Data visualization is a collage of choice — there are charts, graphs, plots, tables, boxes, maps, and more besides. So, how do you know which visualization technique is right for your data? What will show off your data to tell the best story? Should you use a varied combination of chart types or just stick to well-executed lines and bars?
Data visualization is an art that requires a balance of form and function. Choosing the right style, colors, and design to communicate the right insights, highlight the key areas, and help your viewers come to a logical conclusion based on facts from the data is no simple task.
We found that the four most common chart types — bar charts, line charts, tables, and number boxes — account for around 90% of an organization’s charts. These graphics are common for a number of reasons: they show the trends and outliers distinctly, they’re familiar to most people and so require less interpretation, they allow for easy comparisons, and they clearly show relationships between variables.
But some alternatives might showcase your data more appropriately. For example, if you’re trying to show common behaviors between customers who all purchased your product on a certain day, week, or month, a cohort table would work more effectively. Alternatively, if you’re looking at data over a specific area, such as traffic movements within a region, then geo-mapping would be more suitable.
Selecting the right visualization technique for your data can be a task within itself — that’s why we’re here to help. Below, we have explored the 10 most frequently used visualization graphics, plus how and when to use them.
Definition and uses: Bar charts are best used for categorical data where you need to show information about items that are distinct from one another. They show discrete rather than continuous data. For example, if your organization sells several products, then your company’s global overview dashboard will likely have a bar chart with total sales split by product over a specific time frame.
Related charts: Bar charts can be further divided using clustered and stacked bar charts. Clustered charts allow you to compare two different category variables instead of just one. So, for example, if you had two houses and needed budgets for each, you could plot them on the same x-axis with a grouped bar chart, using different colors to represent each house.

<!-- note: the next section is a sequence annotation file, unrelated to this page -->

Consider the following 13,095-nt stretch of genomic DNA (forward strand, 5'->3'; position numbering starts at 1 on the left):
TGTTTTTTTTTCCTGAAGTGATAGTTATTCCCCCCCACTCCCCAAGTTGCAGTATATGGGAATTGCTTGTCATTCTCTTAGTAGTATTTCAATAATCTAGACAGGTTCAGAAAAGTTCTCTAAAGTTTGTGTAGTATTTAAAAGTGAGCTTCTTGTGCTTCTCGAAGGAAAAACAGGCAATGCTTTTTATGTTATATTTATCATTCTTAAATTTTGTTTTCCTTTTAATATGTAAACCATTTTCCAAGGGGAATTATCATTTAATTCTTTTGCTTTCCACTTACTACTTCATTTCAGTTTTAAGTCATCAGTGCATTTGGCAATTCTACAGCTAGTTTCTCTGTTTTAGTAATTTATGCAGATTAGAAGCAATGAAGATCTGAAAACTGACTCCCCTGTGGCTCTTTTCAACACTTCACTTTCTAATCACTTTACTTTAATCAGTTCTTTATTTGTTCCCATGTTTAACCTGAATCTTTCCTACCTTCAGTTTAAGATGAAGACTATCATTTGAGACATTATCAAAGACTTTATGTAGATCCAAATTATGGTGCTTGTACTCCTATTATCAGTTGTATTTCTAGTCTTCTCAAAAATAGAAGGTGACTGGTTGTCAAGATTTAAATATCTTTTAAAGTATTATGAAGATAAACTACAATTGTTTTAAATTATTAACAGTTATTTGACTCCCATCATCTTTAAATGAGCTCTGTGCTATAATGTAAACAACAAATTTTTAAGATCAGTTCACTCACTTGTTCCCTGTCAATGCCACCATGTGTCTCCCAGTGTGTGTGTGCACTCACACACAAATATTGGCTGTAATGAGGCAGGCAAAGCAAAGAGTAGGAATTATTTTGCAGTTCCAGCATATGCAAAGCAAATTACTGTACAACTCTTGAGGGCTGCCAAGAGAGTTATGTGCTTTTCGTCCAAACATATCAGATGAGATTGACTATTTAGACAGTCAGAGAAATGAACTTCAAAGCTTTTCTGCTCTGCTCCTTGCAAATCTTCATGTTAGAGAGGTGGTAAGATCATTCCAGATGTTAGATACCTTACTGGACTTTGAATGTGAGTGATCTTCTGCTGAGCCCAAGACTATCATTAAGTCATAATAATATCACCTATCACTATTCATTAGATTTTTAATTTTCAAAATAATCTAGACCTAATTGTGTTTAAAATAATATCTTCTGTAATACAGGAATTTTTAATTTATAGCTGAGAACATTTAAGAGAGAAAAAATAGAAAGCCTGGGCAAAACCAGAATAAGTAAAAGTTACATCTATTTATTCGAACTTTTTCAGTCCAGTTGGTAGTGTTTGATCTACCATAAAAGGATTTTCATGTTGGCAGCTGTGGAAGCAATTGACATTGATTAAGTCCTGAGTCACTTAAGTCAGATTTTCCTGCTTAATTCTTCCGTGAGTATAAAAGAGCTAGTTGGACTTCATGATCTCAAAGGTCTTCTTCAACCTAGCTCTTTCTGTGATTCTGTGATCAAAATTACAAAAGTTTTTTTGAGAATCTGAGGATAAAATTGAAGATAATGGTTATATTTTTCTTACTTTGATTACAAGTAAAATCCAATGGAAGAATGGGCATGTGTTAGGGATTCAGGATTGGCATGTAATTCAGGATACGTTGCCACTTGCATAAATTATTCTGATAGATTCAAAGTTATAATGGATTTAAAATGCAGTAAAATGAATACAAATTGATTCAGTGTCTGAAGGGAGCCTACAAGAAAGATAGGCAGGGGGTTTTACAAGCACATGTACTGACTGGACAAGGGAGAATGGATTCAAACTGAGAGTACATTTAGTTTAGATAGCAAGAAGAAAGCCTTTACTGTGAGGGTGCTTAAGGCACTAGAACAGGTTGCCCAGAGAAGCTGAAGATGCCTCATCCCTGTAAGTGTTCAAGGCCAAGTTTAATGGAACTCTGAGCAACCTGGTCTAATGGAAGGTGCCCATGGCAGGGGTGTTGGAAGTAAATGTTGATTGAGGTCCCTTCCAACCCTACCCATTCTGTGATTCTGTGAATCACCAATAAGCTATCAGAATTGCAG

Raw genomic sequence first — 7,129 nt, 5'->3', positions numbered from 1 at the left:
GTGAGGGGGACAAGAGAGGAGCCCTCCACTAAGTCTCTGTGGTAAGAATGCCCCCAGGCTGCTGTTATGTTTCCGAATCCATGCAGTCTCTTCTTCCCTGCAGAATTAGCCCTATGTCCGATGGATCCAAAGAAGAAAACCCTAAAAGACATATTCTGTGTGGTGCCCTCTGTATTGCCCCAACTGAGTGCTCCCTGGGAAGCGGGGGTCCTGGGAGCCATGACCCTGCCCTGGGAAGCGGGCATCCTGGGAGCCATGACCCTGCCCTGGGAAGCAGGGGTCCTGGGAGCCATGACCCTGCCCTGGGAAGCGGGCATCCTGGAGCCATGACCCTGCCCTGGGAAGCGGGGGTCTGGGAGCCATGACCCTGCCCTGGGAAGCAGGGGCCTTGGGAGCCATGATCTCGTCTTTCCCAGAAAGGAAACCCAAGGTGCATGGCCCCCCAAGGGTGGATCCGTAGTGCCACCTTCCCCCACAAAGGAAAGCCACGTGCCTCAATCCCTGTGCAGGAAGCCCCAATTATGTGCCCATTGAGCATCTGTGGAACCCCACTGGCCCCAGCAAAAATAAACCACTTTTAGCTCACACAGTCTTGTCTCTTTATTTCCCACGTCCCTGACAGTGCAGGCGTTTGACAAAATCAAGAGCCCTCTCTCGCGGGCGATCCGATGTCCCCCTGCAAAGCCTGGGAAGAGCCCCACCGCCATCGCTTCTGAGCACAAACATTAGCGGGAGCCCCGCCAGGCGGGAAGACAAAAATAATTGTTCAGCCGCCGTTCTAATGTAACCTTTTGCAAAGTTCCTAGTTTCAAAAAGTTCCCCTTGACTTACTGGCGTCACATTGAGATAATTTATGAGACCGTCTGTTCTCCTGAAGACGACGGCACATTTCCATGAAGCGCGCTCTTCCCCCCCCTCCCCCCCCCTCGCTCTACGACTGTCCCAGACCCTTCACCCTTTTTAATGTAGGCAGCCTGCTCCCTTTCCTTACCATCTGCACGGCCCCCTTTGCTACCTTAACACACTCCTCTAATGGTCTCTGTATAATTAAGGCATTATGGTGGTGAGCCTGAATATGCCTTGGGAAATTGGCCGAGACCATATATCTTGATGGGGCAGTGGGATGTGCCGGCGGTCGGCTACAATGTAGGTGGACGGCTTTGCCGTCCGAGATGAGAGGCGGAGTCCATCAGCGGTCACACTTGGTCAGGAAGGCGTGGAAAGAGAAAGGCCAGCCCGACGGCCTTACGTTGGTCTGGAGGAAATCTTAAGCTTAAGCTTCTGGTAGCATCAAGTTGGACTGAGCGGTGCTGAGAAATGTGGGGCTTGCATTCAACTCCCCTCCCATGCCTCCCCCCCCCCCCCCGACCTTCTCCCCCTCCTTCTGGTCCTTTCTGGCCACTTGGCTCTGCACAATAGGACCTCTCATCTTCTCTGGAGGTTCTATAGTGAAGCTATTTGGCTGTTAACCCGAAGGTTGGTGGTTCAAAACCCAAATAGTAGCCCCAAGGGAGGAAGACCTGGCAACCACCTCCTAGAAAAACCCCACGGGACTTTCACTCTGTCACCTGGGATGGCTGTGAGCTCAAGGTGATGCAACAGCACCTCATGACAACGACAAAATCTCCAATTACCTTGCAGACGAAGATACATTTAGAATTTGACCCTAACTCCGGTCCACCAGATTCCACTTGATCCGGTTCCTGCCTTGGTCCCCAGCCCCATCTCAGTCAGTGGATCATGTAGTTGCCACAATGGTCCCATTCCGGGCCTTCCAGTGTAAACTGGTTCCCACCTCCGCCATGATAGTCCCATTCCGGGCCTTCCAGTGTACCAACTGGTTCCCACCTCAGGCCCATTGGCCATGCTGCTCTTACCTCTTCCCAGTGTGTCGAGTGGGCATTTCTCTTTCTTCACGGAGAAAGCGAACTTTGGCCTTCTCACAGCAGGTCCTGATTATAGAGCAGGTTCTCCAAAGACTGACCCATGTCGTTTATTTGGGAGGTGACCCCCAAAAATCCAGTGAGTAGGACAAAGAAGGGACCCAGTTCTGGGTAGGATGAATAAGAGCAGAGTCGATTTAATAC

Stacked bar charts work similarly, but the subcategories are stacked onto a single bar rather than multiple bars. This technique works well when you need to show the total number of something and compare it, such as several products within the same department versus another department.
Although histograms look similar to bar charts, the major difference is the data: histograms plot continuous data, and bar charts plot categorical data.
Source: Apache ECharts
Source: Apache ECharts
Bar charts can be vertical or horizontal, but if you have many categories, horizontal bars are most appropriate. Vertical bars tend to work better with fewer categories because they fill the space more effectively.
Categories should be in ascending or descending order.
Items can be placed into subcategories with separation lines.
Discrete data can only take certain values, e.g., shoes, socks, integers (1,2,3,4).
Continuous data can take any value within a range (e.g., height, time).
Definition and uses: Line charts plot points that are then connected by a line to demonstrate changes in value. Primarily used for data such as cost trends and sales volumes, line charts show progression over a specific time period. Line graphs are best for continuous data, while bar charts are best for discrete data.
Related charts: You could use a histogram to demonstrate frequency distribution, but histograms don’t allow for easy comparisons of datasets. Line graphs, on the other hand, are especially good at showing more than one dataset for easy contrast. For example, they are a good choice if you want to show the sales trends of two different products or highlight how the value of something has changed (like currency fluctuations). Line graphs highlight anomalies and are easy for stakeholders to read efficiently.